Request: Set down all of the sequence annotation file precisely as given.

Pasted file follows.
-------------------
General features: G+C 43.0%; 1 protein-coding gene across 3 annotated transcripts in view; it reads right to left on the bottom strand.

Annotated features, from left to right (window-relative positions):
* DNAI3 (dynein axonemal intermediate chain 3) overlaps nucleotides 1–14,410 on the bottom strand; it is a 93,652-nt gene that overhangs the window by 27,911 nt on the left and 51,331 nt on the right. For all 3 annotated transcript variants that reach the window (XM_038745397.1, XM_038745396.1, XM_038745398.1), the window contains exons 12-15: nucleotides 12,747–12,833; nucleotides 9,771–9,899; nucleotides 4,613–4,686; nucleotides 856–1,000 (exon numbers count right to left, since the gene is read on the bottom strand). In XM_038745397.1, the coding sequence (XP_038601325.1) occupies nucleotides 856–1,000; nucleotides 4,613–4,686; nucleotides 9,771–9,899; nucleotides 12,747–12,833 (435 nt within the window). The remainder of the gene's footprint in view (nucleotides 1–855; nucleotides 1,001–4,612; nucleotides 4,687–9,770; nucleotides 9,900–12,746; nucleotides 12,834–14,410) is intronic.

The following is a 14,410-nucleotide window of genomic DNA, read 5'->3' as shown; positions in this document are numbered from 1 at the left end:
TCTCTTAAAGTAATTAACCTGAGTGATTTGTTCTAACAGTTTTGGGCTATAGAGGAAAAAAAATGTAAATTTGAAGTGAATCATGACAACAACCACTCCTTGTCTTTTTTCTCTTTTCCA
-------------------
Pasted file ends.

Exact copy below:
General features: G+C 43.0%; 1 protein-coding gene across 3 annotated transcripts in view; it reads right to left on the bottom strand.

Annotated features, from left to right (window-relative positions):
* DNAI3 (dynein axonemal intermediate chain 3) overlaps nucleotides 1–14,410 on the bottom strand; it is a 93,652-nt gene that overhangs the window by 27,911 nt on the left and 51,331 nt on the right. For all 3 annotated transcript variants that reach the window (XM_038745397.1, XM_038745396.1, XM_038745398.1), the window contains exons 12-15: nucleotides 12,747–12,833; nucleotides 9,771–9,899; nucleotides 4,613–4,686; nucleotides 856–1,000 (exon numbers count right to left, since the gene is read on the bottom strand). In XM_038745397.1, the coding sequence (XP_038601325.1) occupies nucleotides 856–1,000; nucleotides 4,613–4,686; nucleotides 9,771–9,899; nucleotides 12,747–12,833 (435 nt within the window). The remainder of the gene's footprint in view (nucleotides 1–855; nucleotides 1,001–4,612; nucleotides 4,687–9,770; nucleotides 9,900–12,746; nucleotides 12,834–14,410) is intronic.

The following is a 14,410-nucleotide window of genomic DNA, read 5'->3' as shown; positions in this document are numbered from 1 at the left end:
TCTCTTAAAGTAATTAACCTGAGTGATTTGTTCTAACAGTTTTGGGCTATAGAGGAAAAAAAATGTAAATTTGAAGTGAATCATGACAACAACCACTCCTTGTCTTTTTTCTCTTTTCCA